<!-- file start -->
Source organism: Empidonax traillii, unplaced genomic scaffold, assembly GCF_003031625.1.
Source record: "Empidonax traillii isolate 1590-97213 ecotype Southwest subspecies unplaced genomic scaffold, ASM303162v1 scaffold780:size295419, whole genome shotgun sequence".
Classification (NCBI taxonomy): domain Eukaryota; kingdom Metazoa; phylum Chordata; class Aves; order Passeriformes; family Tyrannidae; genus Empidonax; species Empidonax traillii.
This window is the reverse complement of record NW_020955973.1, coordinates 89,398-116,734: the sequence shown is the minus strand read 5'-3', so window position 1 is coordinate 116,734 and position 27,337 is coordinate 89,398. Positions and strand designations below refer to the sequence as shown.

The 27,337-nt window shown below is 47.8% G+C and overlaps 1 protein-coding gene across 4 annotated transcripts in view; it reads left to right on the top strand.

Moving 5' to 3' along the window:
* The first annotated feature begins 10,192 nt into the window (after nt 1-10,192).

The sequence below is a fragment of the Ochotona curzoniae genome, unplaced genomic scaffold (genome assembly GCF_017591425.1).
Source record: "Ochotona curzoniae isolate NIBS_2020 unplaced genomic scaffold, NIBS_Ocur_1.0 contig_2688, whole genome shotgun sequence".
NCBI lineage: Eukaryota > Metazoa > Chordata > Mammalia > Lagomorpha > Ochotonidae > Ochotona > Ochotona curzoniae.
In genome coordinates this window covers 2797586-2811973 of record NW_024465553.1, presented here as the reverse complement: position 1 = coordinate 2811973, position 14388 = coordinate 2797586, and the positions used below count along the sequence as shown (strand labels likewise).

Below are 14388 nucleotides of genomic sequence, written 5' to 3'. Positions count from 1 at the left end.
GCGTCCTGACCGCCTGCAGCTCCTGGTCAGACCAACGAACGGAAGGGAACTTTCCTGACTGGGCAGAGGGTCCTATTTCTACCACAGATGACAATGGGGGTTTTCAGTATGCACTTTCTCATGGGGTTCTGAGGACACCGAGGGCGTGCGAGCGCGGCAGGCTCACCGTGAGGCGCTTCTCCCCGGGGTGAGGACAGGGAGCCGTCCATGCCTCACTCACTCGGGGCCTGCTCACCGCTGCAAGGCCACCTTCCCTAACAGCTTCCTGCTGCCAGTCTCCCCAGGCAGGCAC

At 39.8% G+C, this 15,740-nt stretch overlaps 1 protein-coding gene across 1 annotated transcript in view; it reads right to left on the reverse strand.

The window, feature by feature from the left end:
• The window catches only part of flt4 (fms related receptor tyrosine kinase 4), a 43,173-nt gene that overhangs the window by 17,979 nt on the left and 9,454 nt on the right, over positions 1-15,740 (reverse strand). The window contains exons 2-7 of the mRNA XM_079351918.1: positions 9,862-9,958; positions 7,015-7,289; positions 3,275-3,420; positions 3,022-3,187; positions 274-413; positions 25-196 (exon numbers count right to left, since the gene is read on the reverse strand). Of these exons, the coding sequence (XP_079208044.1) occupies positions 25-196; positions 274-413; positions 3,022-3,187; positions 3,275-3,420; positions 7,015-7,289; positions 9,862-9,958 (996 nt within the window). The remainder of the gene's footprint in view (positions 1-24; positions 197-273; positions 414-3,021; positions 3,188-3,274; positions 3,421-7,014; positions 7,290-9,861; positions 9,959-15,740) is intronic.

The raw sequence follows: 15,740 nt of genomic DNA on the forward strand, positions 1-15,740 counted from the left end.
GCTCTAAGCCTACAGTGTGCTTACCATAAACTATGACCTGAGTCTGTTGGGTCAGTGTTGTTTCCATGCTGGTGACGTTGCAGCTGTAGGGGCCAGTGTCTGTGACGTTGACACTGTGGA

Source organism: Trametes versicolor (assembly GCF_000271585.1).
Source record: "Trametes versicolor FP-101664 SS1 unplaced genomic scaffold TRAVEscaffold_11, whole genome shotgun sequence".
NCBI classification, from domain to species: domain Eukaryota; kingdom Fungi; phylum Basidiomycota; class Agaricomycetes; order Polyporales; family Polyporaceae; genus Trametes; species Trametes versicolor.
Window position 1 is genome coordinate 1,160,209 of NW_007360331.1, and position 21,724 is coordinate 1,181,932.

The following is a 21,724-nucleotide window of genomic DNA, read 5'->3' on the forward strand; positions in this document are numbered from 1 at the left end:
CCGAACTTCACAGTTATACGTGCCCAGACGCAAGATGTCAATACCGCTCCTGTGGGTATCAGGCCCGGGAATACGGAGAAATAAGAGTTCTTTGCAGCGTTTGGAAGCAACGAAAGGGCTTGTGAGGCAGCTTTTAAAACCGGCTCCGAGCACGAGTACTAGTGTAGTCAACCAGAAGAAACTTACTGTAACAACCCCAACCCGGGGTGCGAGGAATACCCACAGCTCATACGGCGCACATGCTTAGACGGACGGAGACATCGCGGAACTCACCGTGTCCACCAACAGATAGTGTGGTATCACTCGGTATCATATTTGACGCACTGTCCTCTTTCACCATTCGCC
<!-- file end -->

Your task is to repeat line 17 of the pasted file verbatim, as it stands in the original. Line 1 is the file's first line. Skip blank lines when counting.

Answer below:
The raw sequence follows: 15,740 nt of genomic DNA on the forward strand, positions 1-15,740 counted from the left end.